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Jeff_Birt

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About Jeff_Birt

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  1. The 'sense' line is an output of the Commodore C2N datasette. It was made use of by the Commodore 64/VIC-20 originally. The TI-95 does not have any provision for this as far as I am aware. Since the CI-7 tape interface was designed for use with a normal cassette deck which would not have had a key sense output. It is curious though that TI-99/4a has an input pin that acts as though it was made for that purpose given that they had a similar three wire analog tape lead, though they did use a DB9 connector on the computer side of it so there would have been extra pins for that purpose. Maybe they had thought at one point about their own tape deck? Sadly, I don't know much bout the 99/4a.
  2. The big IC is a 'line driver' which just means it has higher current outputs for driving a heavier load. I suspect they used it as a buffer and/or inverter for the 3 I/O lines used. Yes, the TI-95 and TI-74 added two pins to make a 10 pin connector. The extra two pins being a 6VDC input to the calculator (which my interface supplies so when you are using the cassette interface you are not running on batteries) and a 6V output. The cable between the adapter and the CC40 would be different. I recently picked up a CC40 and have not used it yet. I'll look at making a cable for it as well. In the design files linked in the video there is a PDF of the schematic (in case you don't use Eagle) which shows the pin outs of the TI-95 connector and adapter connector. ​If there is interest I'll see about getting a small number of PCBs made by OSHpark or someplace so if you want top make on you would just have to buy the components. If there is a really enough interest I might think about putting together 10-20 kits of the PCBs, components and 3d printed case so you can solder it together.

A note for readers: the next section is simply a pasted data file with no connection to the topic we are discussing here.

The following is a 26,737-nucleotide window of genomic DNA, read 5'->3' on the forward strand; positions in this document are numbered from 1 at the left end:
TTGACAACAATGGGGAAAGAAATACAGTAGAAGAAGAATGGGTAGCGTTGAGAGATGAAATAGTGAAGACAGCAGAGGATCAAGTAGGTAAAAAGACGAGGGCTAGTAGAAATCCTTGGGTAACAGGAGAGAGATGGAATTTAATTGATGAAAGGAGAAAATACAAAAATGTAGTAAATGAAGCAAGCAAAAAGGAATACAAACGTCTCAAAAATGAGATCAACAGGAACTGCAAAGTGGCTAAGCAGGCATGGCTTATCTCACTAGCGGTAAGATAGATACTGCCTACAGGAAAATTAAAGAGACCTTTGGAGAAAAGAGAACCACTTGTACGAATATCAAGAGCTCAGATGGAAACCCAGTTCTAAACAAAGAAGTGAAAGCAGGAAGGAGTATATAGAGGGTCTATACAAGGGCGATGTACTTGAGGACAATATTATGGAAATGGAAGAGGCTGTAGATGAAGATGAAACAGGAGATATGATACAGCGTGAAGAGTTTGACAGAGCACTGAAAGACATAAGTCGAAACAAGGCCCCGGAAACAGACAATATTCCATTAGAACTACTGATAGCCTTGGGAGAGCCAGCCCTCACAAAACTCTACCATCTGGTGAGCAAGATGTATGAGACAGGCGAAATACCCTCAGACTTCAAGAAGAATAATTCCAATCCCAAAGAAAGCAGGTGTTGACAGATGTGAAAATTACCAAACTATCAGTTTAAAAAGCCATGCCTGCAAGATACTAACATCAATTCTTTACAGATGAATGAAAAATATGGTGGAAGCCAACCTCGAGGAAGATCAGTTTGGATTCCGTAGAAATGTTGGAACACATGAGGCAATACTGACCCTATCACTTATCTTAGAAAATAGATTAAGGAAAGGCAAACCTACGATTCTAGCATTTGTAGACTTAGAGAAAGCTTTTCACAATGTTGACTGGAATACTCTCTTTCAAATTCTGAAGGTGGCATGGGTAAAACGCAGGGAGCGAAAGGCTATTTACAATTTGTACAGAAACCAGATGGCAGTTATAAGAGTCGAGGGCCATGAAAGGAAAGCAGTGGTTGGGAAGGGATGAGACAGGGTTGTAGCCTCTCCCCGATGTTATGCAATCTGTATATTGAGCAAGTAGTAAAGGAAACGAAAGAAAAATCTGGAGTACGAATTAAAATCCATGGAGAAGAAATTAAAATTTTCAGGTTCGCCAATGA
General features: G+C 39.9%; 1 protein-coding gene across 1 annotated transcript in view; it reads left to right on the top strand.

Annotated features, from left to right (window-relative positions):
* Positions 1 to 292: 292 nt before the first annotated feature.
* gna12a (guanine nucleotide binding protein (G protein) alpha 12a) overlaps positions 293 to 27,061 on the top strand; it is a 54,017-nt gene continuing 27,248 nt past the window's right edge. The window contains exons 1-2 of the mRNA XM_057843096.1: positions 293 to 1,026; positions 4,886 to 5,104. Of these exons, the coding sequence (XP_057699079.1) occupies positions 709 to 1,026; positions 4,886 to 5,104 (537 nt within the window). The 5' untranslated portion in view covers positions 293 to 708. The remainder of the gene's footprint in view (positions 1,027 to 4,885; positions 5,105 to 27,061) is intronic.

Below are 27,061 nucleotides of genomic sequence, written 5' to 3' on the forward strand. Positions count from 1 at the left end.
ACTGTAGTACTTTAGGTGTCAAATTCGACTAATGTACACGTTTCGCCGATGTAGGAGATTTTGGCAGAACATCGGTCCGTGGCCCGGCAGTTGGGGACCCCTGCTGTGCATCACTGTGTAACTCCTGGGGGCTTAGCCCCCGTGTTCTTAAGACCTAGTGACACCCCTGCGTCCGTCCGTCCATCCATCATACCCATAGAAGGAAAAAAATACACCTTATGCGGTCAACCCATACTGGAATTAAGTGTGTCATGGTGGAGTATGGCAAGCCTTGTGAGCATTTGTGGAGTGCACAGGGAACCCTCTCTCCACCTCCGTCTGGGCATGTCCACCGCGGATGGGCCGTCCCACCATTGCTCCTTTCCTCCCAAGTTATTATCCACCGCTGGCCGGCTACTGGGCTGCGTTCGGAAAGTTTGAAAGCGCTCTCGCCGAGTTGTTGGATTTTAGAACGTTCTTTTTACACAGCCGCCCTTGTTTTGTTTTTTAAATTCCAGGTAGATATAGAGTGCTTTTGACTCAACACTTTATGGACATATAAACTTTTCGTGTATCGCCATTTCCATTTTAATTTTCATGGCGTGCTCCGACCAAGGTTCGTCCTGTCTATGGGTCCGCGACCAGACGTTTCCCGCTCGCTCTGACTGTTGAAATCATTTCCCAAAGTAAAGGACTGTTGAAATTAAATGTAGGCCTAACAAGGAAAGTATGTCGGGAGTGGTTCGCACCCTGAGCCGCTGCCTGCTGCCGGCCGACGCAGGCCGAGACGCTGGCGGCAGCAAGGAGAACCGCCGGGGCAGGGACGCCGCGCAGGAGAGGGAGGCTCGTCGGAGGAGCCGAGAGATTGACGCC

3. Thanks guys. I did not see a bus pass-through on the CI-7. I did get a PC-324 printer in the mail yesterday though and noticed it has a pass-through so you can daisy chain peripherals. Speaking of the PC-342, what type of thermal paper does it take. As I recall there are a few main types and the wrong stuff can ruin a print head.
  4. Here is a video on the completed interface. There is a link in the description to the design files and BOM on GitHub. The attached picture shows my test set up, the little blue box is the adapter.
  5. Yeah, getting into CNC milling is not cheap, but it is fun I have to do one more board version. When I prototyped the circuit on the breadboard I was just using a single 5V source and when I laid out the PCB I forgot to pull the MOSFET up to the 6V rail, not the 5V. That was an easy fix on the current PCB though. I had some strange troubles where it would work then not and I had some conflicting readings at times. I finally realized there was some smoltz between traces, it was too small to see but it was pulling down the PN2222 output that switches the MOSFET.
  6. I use a Taig CNC mill with my own stepper control box and Mach 3 (or Mach 4). I started using a Taig machine about 10 years ago at work on a research project and was so impressed I wound up starting a company on the side to sell them. (That first Taig is still being used every day to making everything from PCBs to microwave waveguides.) Having all the holes drilled and the board routed to shape is also a big bonus in my book If you want to check out my website (as long as it is OK to toot my own horn here) it is Soigeneris.com . I have some OLD videos on YouTube under my Soigeneris account. (My new videos about hobby stuff including this are under Jeffrey Birt, I know clever name for a YouTube channel )